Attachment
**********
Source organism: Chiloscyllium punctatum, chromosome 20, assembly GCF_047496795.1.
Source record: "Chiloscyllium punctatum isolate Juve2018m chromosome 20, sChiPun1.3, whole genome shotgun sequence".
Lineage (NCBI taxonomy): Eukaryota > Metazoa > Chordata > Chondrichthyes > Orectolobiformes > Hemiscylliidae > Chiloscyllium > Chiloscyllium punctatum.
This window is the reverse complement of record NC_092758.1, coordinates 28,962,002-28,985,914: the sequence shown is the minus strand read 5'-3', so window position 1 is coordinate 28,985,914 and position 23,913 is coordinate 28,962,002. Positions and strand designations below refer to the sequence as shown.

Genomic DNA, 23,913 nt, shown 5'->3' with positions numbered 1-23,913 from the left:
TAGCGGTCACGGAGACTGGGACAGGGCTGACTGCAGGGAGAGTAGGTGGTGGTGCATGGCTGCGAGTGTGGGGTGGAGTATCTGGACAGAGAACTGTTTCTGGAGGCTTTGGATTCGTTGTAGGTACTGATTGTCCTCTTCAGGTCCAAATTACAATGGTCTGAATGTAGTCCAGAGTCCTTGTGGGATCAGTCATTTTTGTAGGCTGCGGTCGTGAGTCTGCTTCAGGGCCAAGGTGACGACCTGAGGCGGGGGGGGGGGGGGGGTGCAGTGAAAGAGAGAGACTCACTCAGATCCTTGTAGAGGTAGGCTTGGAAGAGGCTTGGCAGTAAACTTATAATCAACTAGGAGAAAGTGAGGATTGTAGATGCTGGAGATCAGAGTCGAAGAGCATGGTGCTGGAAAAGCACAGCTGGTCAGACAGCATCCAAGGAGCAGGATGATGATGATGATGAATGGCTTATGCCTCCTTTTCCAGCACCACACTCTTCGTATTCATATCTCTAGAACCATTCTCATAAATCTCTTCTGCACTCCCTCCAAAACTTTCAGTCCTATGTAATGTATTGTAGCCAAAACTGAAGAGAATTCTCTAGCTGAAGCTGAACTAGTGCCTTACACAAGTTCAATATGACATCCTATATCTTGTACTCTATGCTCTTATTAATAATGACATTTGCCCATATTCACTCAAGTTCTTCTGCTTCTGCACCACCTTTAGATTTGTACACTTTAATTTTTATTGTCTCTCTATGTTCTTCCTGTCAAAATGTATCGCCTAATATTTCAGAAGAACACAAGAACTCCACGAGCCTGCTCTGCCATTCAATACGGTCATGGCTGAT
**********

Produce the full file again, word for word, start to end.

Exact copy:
Source organism: Chiloscyllium punctatum, chromosome 20, assembly GCF_047496795.1.
Source record: "Chiloscyllium punctatum isolate Juve2018m chromosome 20, sChiPun1.3, whole genome shotgun sequence".
Lineage (NCBI taxonomy): Eukaryota > Metazoa > Chordata > Chondrichthyes > Orectolobiformes > Hemiscylliidae > Chiloscyllium > Chiloscyllium punctatum.
This window is the reverse complement of record NC_092758.1, coordinates 28,962,002-28,985,914: the sequence shown is the minus strand read 5'-3', so window position 1 is coordinate 28,985,914 and position 23,913 is coordinate 28,962,002. Positions and strand designations below refer to the sequence as shown.

Genomic DNA, 23,913 nt, shown 5'->3' with positions numbered 1-23,913 from the left:
TAGCGGTCACGGAGACTGGGACAGGGCTGACTGCAGGGAGAGTAGGTGGTGGTGCATGGCTGCGAGTGTGGGGTGGAGTATCTGGACAGAGAACTGTTTCTGGAGGCTTTGGATTCGTTGTAGGTACTGATTGTCCTCTTCAGGTCCAAATTACAATGGTCTGAATGTAGTCCAGAGTCCTTGTGGGATCAGTCATTTTTGTAGGCTGCGGTCGTGAGTCTGCTTCAGGGCCAAGGTGACGACCTGAGGCGGGGGGGGGGGGGGGGTGCAGTGAAAGAGAGAGACTCACTCAGATCCTTGTAGAGGTAGGCTTGGAAGAGGCTTGGCAGTAAACTTATAATCAACTAGGAGAAAGTGAGGATTGTAGATGCTGGAGATCAGAGTCGAAGAGCATGGTGCTGGAAAAGCACAGCTGGTCAGACAGCATCCAAGGAGCAGGATGATGATGATGATGAATGGCTTATGCCTCCTTTTCCAGCACCACACTCTTCGTATTCATATCTCTAGAACCATTCTCATAAATCTCTTCTGCACTCCCTCCAAAACTTTCAGTCCTATGTAATGTATTGTAGCCAAAACTGAAGAGAATTCTCTAGCTGAAGCTGAACTAGTGCCTTACACAAGTTCAATATGACATCCTATATCTTGTACTCTATGCTCTTATTAATAATGACATTTGCCCATATTCACTCAAGTTCTTCTGCTTCTGCACCACCTTTAGATTTGTACACTTTAATTTTTATTGTCTCTCTATGTTCTTCCTGTCAAAATGTATCGCCTAATATTTCAGAAGAACACAAGAACTCCACGAGCCTGCTCTGCCATTCAATACGGTCATGGCTGAT